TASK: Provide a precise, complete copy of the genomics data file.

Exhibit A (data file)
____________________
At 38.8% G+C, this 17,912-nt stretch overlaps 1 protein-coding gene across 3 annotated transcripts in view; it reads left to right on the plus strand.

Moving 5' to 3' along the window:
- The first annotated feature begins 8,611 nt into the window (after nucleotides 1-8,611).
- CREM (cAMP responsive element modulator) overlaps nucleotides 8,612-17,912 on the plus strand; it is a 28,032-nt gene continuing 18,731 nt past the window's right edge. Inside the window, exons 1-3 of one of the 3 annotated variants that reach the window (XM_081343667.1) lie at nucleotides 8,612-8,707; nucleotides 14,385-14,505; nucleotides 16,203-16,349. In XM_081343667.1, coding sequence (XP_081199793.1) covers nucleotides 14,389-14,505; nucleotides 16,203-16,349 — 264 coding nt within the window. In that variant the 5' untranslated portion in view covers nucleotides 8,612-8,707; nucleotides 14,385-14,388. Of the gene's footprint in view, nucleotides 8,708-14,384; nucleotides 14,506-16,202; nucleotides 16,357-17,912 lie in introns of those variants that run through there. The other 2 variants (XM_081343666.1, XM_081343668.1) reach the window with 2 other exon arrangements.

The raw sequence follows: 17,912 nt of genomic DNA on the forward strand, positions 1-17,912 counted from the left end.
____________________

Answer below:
At 38.8% G+C, this 17,912-nt stretch overlaps 1 protein-coding gene across 3 annotated transcripts in view; it reads left to right on the plus strand.

Moving 5' to 3' along the window:
- The first annotated feature begins 8,611 nt into the window (after nucleotides 1-8,611).
- CREM (cAMP responsive element modulator) overlaps nucleotides 8,612-17,912 on the plus strand; it is a 28,032-nt gene continuing 18,731 nt past the window's right edge. Inside the window, exons 1-3 of one of the 3 annotated variants that reach the window (XM_081343667.1) lie at nucleotides 8,612-8,707; nucleotides 14,385-14,505; nucleotides 16,203-16,349. In XM_081343667.1, coding sequence (XP_081199793.1) covers nucleotides 14,389-14,505; nucleotides 16,203-16,349 — 264 coding nt within the window. In that variant the 5' untranslated portion in view covers nucleotides 8,612-8,707; nucleotides 14,385-14,388. Of the gene's footprint in view, nucleotides 8,708-14,384; nucleotides 14,506-16,202; nucleotides 16,357-17,912 lie in introns of those variants that run through there. The other 2 variants (XM_081343666.1, XM_081343668.1) reach the window with 2 other exon arrangements.

The raw sequence follows: 17,912 nt of genomic DNA on the forward strand, positions 1-17,912 counted from the left end.